'A magical world'

Published: Wednesday, July 30, 2003

A magical world
Cooperative house an island in a chaotic world

by Grace Rauh

At dusk the twang of a country song filters through the screens of an Oxford Avenue home. The sun lowers in the Saturday night sky and friends arriving to the house kick off their shoes and groove in bare feet. The monthly dance party at Magic, a cooperative-living house in Palo Alto, has just begun.

The overgrown foliage in Magic's front yard conceals the sprawling property that is home to six adults, two 4-year-old twin girls and a steady stream of Stanford interns and visitors -- who choose to live simply in this alternative household, free from commercial and material influences.

In a fast-paced world in which e-mails all too often replace personal contact and workaholic kids and adults are too busy for a shared meal, Magic -- a registered nonprofit corporation since 1979 -- sits quietly beside the speedway. Its members, the Magicians, spend their days planting trees, preparing food, spreading their ecological message and enjoying music, conversations and each other.

David Schrom, who co-founded Magic in 1972, is the house visionary and started the group when he and his friends tried to open a post office box in Palo Alto. They were told that only relatives and organizations could share a space.

"And I said, 'We're Magic. This is going to be the Magic box,'" Schrom said.

What began as a community of friends who experimented with drugs, sex and non-traditional lifestyles evolved into an organization committed to living an ecologically sound existence. Magicians reach this goal by taking a scientific approach, using trial and error and past experiences, to make daily and long-term decisions that reflect their values -- preserving the environment and humankind, eating well, exercising regularly and just slowing down to talk with others.

These are not dread-locked hippies or impoverished idealists. The Magicians are remarkably well educated -- hailing from Stanford and Yale University with engineering degrees to boot. They have chosen to pursue a life of public service and environmentally sound practices.

Magicians work full-time on service projects, ranging from tree planting and teaching life-planning workshops, to math tutoring and swim lessons. Stanford University has contracted them to plant and maintain trees in the foothills and on campus and they are occasionally hired to lead corporate workshops.

They have given up cars, television and cut excessive waste from their lives. Corporate and personal expenses for the Magicians usually total less than $25,000 per year.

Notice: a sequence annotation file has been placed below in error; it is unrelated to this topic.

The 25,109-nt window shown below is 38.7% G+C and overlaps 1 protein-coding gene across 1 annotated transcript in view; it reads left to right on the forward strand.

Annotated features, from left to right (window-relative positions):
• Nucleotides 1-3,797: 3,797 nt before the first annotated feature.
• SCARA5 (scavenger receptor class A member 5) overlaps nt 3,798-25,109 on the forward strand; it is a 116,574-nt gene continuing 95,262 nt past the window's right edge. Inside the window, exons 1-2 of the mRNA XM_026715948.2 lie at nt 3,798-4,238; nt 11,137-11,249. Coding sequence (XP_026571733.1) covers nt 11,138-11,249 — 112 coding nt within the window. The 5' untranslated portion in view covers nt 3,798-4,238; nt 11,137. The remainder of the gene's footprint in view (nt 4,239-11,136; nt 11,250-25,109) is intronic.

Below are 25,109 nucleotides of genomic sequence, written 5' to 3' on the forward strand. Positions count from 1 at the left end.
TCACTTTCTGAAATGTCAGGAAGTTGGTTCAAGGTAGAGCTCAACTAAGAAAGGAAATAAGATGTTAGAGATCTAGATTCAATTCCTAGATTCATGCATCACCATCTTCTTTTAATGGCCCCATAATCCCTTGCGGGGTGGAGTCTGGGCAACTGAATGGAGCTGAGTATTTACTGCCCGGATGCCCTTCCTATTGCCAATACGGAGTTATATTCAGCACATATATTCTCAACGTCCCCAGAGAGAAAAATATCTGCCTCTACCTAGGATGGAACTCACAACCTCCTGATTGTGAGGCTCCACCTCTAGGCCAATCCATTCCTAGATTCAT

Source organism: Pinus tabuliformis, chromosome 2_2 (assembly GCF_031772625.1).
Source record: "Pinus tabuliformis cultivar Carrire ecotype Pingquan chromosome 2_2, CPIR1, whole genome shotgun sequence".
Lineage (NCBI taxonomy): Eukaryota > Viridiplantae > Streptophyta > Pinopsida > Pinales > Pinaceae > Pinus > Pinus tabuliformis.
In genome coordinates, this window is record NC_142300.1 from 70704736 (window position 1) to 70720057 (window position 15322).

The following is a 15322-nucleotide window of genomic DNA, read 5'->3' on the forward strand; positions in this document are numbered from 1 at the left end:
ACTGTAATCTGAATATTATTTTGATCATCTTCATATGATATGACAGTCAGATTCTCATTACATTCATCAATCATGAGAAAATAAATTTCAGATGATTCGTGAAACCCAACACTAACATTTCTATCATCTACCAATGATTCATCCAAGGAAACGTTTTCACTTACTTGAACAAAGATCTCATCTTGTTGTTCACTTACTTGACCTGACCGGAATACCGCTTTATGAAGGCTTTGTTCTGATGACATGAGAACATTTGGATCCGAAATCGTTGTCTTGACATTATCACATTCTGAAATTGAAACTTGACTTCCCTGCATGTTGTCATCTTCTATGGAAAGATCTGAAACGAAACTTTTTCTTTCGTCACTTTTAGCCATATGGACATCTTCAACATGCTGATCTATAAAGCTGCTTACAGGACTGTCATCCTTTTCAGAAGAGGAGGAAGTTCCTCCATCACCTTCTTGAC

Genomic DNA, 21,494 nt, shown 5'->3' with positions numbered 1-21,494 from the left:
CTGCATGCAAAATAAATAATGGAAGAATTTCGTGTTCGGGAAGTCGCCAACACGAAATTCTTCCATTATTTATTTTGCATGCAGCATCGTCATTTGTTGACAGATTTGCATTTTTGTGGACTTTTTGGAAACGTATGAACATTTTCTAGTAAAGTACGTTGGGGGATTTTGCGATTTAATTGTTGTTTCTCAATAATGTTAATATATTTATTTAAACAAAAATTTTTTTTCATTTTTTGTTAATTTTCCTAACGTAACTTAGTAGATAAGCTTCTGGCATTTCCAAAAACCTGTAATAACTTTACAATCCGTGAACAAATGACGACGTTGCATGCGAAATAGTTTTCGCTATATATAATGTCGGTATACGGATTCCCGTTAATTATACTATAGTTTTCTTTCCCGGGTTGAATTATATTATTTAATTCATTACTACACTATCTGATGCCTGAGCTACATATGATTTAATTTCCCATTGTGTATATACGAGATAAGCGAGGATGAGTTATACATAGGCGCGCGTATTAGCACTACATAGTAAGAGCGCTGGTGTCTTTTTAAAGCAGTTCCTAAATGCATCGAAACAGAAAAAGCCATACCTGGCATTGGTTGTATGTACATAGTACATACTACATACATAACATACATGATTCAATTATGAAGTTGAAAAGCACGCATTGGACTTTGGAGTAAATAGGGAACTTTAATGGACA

Magic receives approximately $70,000 a year in cash income -- approximately half from gifts and half from fees for service -- and in-kind gifts valuing approximately $50,000. In 2002, donations and expenses rose significantly after Magic purchased the home beside their current Oxford Avenue headquarters. Magic owns three houses on Oxford Avenue. The new house is currently being renovated.

On a recent Wednesday at midday, seating at Magic's dining room table was elbow-to-elbow. A few old friends stopped by for lunch and helped themselves to the diced tomatoes, lettuce, lemon-tahini dressing, fruit salad and brown bread. The entire meal came from local markets that donate food they would otherwise discard.

Days begin when the Magicians rise -- anywhere between 8 and 10 a.m. Residents talk casually about their plans for the day. Someone must bike to JJ&F Market and Country Sun Natural Food to pick up old produce, bread and anything put aside for the house. Others will head out to water and plant trees. Some will work on the new house and others on the daily household tasks -- laundry, food preparation and cleaning.

Magic provides a refuge from the hectic day-to-day existence from modern-day society. A neighbor stops by to drop off their day-old copy of the newspaper. Community leaders sit with college and high school students around Magic's table to discuss the house's future plans. And a couple -- newcomers to Palo Alto -- join their Saturday night party to check out the house and the community.

The sky is dark now and the music slows down. At Schrom's call, the party guests form a tight circle -- their arms wrapped around each other. They sway in time with the music and when it stops, they sway all the same.

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